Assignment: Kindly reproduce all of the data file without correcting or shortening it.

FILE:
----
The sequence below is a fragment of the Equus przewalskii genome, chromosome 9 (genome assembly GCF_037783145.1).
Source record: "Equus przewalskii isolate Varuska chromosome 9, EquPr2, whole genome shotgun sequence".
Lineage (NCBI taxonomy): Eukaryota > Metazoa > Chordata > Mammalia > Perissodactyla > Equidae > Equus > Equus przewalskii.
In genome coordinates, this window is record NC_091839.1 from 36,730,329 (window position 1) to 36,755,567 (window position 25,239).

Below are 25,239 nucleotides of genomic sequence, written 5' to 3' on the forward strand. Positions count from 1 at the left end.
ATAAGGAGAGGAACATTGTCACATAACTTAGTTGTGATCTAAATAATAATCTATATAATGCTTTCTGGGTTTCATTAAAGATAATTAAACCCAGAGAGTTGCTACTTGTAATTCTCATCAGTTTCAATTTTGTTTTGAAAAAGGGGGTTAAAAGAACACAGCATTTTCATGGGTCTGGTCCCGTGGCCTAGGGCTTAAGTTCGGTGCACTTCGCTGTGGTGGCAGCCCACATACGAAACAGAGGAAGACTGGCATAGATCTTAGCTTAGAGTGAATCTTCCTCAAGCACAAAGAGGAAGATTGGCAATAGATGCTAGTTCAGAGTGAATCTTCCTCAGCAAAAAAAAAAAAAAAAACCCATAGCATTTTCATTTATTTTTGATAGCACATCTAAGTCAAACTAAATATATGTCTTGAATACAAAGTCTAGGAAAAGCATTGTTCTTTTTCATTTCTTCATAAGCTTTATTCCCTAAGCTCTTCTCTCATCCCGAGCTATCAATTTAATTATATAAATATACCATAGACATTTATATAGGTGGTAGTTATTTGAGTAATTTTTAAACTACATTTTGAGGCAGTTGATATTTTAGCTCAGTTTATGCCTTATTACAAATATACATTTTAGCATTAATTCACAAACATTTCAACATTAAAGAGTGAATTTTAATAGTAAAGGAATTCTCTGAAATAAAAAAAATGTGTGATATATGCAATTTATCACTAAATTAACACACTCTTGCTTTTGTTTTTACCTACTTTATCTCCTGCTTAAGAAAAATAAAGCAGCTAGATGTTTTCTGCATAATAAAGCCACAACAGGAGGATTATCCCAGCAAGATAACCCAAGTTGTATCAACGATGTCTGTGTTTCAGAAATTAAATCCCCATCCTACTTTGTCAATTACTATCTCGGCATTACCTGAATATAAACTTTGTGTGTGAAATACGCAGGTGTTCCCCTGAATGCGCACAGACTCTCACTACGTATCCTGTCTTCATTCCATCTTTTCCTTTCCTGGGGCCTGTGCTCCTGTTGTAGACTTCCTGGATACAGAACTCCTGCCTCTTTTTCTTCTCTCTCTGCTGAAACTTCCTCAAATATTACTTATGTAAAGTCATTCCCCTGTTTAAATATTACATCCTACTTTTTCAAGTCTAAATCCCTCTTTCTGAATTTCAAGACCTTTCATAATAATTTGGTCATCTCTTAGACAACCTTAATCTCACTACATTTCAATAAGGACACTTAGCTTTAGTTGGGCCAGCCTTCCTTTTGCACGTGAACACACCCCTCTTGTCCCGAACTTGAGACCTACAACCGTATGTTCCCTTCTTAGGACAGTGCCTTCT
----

The sequence below is a fragment of the Equus przewalskii genome, chromosome 9 (genome assembly GCF_037783145.1).
Source record: "Equus przewalskii isolate Varuska chromosome 9, EquPr2, whole genome shotgun sequence".
Lineage (NCBI taxonomy): Eukaryota > Metazoa > Chordata > Mammalia > Perissodactyla > Equidae > Equus > Equus przewalskii.
In genome coordinates, this window is record NC_091839.1 from 36,730,329 (window position 1) to 36,755,567 (window position 25,239).

Below are 25,239 nucleotides of genomic sequence, written 5' to 3' on the forward strand. Positions count from 1 at the left end.
ATAAGGAGAGGAACATTGTCACATAACTTAGTTGTGATCTAAATAATAATCTATATAATGCTTTCTGGGTTTCATTAAAGATAATTAAACCCAGAGAGTTGCTACTTGTAATTCTCATCAGTTTCAATTTTGTTTTGAAAAAGGGGGTTAAAAGAACACAGCATTTTCATGGGTCTGGTCCCGTGGCCTAGGGCTTAAGTTCGGTGCACTTCGCTGTGGTGGCAGCCCACATACGAAACAGAGGAAGACTGGCATAGATCTTAGCTTAGAGTGAATCTTCCTCAAGCACAAAGAGGAAGATTGGCAATAGATGCTAGTTCAGAGTGAATCTTCCTCAGCAAAAAAAAAAAAAAAAACCCATAGCATTTTCATTTATTTTTGATAGCACATCTAAGTCAAACTAAATATATGTCTTGAATACAAAGTCTAGGAAAAGCATTGTTCTTTTTCATTTCTTCATAAGCTTTATTCCCTAAGCTCTTCTCTCATCCCGAGCTATCAATTTAATTATATAAATATACCATAGACATTTATATAGGTGGTAGTTATTTGAGTAATTTTTAAACTACATTTTGAGGCAGTTGATATTTTAGCTCAGTTTATGCCTTATTACAAATATACATTTTAGCATTAATTCACAAACATTTCAACATTAAAGAGTGAATTTTAATAGTAAAGGAATTCTCTGAAATAAAAAAAATGTGTGATATATGCAATTTATCACTAAATTAACACACTCTTGCTTTTGTTTTTACCTACTTTATCTCCTGCTTAAGAAAAATAAAGCAGCTAGATGTTTTCTGCATAATAAAGCCACAACAGGAGGATTATCCCAGCAAGATAACCCAAGTTGTATCAACGATGTCTGTGTTTCAGAAATTAAATCCCCATCCTACTTTGTCAATTACTATCTCGGCATTACCTGAATATAAACTTTGTGTGTGAAATACGCAGGTGTTCCCCTGAATGCGCACAGACTCTCACTACGTATCCTGTCTTCATTCCATCTTTTCCTTTCCTGGGGCCTGTGCTCCTGTTGTAGACTTCCTGGATACAGAACTCCTGCCTCTTTTTCTTCTCTCTCTGCTGAAACTTCCTCAAATATTACTTATGTAAAGTCATTCCCCTGTTTAAATATTACATCCTACTTTTTCAAGTCTAAATCCCTCTTTCTGAATTTCAAGACCTTTCATAATAATTTGGTCATCTCTTAGACAACCTTAATCTCACTACATTTCAATAAGGACACTTAGCTTTAGTTGGGCCAGCCTTCCTTTTGCACGTGAACACACCCCTCTTGTCCCGAACTTGAGACCTACAACCGTATGTTCCCTTCTTAGGACAGTGCCTTCT